The Oregon Trail
What parents need to know
Parents Need to Know
Parents need to know that The Oregon Trail is set in 1800s America, at a time when passage through the fateful 2000-mile stretch of land was a lofty ambition for citizens throughout the Midwest. The original version of this game was first released in 1971 and became distributed in classrooms as a learning tool to help teach students about the real-life Oregon Trail. This version takes the education factor to the next level by providing players with storylines and context about the trail's storied history, but it also increases the realism when it comes to hunting, presenting players with a first-person shooting mini-game that renders animals motionless and with stars appearing over their heads when shot. While this version is presented with more realistic graphics than earlier versions, it is nevertheless, an engaging game representing a time in American history.
What kids can learn
Responsibility & Ethics
- fiscal responsibility
- learning from consequences
- making wise decisions
Engagement, Approach, Support
What's it about?
THE OREGON TRAIL puts players in 1800s America, through one of the most challenging and exciting real-life adventures the country has ever faced. This game itself has had a very storied history, being remade numerous times over the last 40 years. This latest version, presented with more realistic graphics, encourages players to go through the adventure multiple times, with multiple storylines to play through. One storyline is presented as a sort of race to get through the trail as fast as possible, while others focus on stories that are representative of the real issues from the 1800s, including the thrill of gold and riches on the West Coast and the struggles of family life on the trail.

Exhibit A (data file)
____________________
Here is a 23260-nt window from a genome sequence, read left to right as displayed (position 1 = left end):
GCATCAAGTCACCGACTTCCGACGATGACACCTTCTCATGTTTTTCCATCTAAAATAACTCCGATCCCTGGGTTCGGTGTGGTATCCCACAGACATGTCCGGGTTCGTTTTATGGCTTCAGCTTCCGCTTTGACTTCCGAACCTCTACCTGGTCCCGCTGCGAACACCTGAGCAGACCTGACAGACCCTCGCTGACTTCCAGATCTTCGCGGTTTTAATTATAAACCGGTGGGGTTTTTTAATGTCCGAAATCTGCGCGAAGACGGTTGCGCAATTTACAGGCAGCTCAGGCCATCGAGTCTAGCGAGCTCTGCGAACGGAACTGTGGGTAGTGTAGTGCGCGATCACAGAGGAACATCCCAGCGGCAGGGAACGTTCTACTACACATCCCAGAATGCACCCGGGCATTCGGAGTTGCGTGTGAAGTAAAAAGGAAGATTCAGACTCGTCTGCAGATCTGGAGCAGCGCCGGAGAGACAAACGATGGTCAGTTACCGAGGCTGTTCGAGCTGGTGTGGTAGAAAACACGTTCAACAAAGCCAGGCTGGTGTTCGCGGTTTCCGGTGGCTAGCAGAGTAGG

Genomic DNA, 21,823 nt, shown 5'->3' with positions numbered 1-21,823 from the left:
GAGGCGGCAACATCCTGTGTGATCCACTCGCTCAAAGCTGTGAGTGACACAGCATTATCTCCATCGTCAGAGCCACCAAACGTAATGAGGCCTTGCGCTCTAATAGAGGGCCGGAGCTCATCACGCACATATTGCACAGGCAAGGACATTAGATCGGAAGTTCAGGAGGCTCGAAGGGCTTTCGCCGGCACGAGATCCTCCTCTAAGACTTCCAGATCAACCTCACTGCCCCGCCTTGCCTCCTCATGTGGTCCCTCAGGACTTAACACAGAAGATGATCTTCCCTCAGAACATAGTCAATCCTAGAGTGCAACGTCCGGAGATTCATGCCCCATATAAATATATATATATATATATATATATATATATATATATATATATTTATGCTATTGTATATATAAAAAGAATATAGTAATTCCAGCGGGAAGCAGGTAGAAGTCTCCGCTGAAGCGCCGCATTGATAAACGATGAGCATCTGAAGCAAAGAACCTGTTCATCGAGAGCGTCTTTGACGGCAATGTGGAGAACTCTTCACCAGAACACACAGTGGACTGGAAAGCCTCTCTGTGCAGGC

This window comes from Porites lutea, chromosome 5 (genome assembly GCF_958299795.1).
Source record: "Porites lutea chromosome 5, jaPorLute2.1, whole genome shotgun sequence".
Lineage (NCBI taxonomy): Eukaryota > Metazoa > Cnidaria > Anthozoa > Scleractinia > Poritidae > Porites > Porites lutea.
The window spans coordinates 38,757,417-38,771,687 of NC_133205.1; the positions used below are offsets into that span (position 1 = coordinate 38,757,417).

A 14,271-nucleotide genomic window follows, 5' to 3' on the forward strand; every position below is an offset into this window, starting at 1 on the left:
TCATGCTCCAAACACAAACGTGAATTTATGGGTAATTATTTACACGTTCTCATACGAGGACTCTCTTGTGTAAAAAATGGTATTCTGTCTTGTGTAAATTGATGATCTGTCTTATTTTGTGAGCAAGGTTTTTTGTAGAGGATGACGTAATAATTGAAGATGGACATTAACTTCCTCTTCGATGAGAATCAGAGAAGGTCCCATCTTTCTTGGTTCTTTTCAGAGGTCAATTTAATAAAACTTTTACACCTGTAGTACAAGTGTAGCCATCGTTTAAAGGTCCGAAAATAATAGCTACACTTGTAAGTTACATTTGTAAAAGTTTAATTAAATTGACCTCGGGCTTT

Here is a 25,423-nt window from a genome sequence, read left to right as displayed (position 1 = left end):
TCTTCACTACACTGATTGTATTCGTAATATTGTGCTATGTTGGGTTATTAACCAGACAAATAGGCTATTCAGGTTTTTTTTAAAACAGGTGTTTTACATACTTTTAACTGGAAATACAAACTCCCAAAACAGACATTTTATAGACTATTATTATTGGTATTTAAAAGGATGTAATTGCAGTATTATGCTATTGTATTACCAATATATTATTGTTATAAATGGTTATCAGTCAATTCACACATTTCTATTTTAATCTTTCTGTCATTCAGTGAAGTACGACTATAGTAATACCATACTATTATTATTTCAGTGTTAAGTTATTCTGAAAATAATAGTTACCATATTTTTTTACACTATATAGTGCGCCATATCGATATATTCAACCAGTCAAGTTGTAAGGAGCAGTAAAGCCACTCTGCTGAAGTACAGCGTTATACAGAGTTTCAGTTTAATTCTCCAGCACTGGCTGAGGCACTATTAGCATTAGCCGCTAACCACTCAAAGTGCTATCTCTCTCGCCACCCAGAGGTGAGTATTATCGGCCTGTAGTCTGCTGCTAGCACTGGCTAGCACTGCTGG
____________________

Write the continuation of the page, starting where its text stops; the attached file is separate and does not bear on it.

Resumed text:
Is it any good?
The Oregon Trail is the latest version of the game that has, for 40 years, provided insight to players about the trials and excitement of crossing the real-life Oregon Trail. Players can play through multiple versions of the trail with different background storylines, each representing one facet of the impacts of and reasons for embarking on the arduous journey. There is also an added gameplay element in that players actually control the driving of their wagon and must avoid obstacles along the way. It is a very well made re-invisioning of the classic computer game, and although its graphics, soundtrack, and gameplay mechanics would hardly stand up to any other modern video game, the presentation of human emotion and the adrenaline of making it to the end of the trail live up to what anyone who has played a previous version of The Oregon Trail has come to expect.
Families can talk about...
Families can talk about the hunting mini-game. Do you consider this an act of violence or a required means of staying alive?
Do you think you would have been able to survive if your family went across the real Oregon Trail in the mid-1800s?
Did this game teach you about history? Was it a fun way to learn?